NHS lawyers claimed Shuen was being "oversensitive"
Daily Mail reports that a Chinese NHS worker has won almost £30,000 after a colleague made racist gestures towards him.
Sandy Sheun, who worked at the NHS for 10 years claimed his colleague Stephen Baldwin made the gestures whilst they were at work.
Both were working at Sheffield Teaching Hospitals NHS trust’s IT department.
In one incident, Baldwin allegedly made kung fu noises whilst trying to impersonate legendary martial artist Bruce Lee.
Baldwin was also accused of putting on an accent whilst talking about Chinese beer Tsing Tao.
Sheun, who is also a bodybuilder, filed a complaint against Baldwin but he denied any wrong doing.
The Chinese engineer then took the NHS trust to tribunal claiming race discrimination.
NHS lawyers claimed Shuen was being “oversensitive.”
“As part of the discussion, Mr Baldwin used a stereotypical vocalisation, typical of early Chinese martial arts films and used most often by the actor Bruce Lee,” the tribunal found.
“This is supposed to have been a regular occurrence between November 2016 and December 2018.”
Shuen revealed to the tribunal that he suffered racial abuse whilst growing up in England.
“He had suffered regular and distressing discriminatory treatment at the hands of other people in the town and of his school mates,” the tribunal heard.
“Some of that discriminatory treatment included the use of the Bruce Lee Kung Fu noise. The films of Bruce Lee were common currency at the time that Mr Sheun was growing up.”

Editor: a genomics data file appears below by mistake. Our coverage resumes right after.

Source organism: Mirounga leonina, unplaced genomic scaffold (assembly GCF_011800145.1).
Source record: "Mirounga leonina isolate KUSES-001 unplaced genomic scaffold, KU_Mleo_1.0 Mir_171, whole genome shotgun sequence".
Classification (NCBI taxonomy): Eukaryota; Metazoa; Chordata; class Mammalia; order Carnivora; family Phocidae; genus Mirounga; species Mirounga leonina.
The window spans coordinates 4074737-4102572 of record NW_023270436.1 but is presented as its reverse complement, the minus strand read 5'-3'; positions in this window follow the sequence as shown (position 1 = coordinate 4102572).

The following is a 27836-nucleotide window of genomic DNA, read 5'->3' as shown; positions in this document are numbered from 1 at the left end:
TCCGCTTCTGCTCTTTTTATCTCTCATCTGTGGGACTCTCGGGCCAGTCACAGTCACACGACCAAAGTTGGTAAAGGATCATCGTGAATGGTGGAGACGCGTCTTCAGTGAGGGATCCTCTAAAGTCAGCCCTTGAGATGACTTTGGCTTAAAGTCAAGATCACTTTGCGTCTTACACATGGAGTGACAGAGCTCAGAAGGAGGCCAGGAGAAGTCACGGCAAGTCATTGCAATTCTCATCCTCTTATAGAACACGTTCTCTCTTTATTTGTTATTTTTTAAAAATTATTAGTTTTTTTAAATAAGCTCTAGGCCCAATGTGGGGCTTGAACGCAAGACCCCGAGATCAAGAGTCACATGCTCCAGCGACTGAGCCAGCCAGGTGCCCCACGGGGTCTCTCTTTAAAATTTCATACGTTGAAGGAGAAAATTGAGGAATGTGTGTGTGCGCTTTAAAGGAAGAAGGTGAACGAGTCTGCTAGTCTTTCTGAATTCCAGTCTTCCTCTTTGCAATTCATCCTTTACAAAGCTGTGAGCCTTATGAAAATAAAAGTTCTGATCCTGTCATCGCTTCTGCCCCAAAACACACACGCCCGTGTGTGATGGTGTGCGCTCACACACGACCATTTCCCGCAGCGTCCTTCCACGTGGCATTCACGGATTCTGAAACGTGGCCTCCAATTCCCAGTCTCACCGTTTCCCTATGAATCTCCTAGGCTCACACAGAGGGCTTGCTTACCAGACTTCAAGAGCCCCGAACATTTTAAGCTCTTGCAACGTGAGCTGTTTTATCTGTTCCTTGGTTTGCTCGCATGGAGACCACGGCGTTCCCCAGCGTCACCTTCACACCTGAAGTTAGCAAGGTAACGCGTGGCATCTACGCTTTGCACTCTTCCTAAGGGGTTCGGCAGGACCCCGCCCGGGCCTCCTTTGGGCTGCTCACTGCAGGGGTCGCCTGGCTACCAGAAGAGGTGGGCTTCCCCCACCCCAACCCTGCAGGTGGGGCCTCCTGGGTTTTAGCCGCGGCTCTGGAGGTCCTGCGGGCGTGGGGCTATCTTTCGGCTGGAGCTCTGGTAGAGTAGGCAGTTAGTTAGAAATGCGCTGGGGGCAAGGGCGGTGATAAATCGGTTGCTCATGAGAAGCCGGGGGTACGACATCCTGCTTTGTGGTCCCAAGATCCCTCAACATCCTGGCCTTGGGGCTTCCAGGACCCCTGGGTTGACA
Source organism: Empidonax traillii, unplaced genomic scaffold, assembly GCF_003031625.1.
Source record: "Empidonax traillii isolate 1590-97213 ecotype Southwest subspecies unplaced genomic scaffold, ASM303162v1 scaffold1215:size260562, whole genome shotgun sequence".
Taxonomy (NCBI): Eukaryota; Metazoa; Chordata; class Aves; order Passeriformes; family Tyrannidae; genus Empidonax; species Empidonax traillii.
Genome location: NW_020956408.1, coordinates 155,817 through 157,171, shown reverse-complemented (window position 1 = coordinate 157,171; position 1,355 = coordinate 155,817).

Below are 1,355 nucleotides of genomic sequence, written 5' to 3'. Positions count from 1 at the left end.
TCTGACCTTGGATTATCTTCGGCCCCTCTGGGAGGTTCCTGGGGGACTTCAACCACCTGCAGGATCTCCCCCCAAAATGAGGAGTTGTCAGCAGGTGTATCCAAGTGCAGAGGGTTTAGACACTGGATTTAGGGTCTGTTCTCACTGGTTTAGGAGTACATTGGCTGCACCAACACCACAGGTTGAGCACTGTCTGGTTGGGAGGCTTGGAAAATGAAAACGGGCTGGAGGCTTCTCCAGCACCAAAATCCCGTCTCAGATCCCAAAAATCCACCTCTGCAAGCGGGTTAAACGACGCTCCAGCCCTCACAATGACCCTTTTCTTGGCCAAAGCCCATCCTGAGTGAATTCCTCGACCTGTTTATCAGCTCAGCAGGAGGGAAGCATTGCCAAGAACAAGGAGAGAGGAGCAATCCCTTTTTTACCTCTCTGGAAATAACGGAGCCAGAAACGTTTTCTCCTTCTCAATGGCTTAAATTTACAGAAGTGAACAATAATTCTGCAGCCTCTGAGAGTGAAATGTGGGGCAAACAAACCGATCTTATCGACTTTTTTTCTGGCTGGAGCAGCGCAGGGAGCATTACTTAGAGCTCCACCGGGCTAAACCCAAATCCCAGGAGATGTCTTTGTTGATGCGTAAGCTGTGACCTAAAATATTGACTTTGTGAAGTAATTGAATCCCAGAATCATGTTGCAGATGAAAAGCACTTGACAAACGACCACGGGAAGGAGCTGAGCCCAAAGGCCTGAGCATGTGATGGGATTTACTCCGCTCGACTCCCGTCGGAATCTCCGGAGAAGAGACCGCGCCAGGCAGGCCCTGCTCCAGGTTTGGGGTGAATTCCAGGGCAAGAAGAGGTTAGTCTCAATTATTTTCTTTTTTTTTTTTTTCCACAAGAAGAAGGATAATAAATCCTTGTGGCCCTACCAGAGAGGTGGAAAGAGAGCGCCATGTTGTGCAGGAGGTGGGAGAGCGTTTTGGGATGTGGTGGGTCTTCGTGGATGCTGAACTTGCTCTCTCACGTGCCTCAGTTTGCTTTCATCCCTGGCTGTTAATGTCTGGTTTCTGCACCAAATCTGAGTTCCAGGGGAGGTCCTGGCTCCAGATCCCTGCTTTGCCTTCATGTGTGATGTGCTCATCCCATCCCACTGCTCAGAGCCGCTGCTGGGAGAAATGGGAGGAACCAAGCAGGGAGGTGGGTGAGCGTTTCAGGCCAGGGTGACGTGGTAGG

The tribunal also heard how racist accents have long plagued the British Chinese community.
“The mimicking of the accents of people China when speaking English of course refers to their Chinese ethnicity,” the tribunal learned.
“Further, Chinese martial arts and the films that feature them are so closely associated with Chinese ethnicity and culture that any reference to those is likely to relate to the Chinese race.”
The panel awarded Mr Sheun £22,500 for injury to feelings including interest, and around £6,000 including interest for lost earnings.
Concluding the case, the panel found that “there is ample evidence to suggest that Mr Sheun did feel his dignity to be undermined. (He) has suffered harassment in his earlier life and, moreover, harassment of a very similar nature to that which he is complaining of in this case.”
“We reject any submission that the claimant is “over sensitive”.”
In related news, a 23-year-old Filipino British nurse was the youngest NHS worker to die from Coronavirus.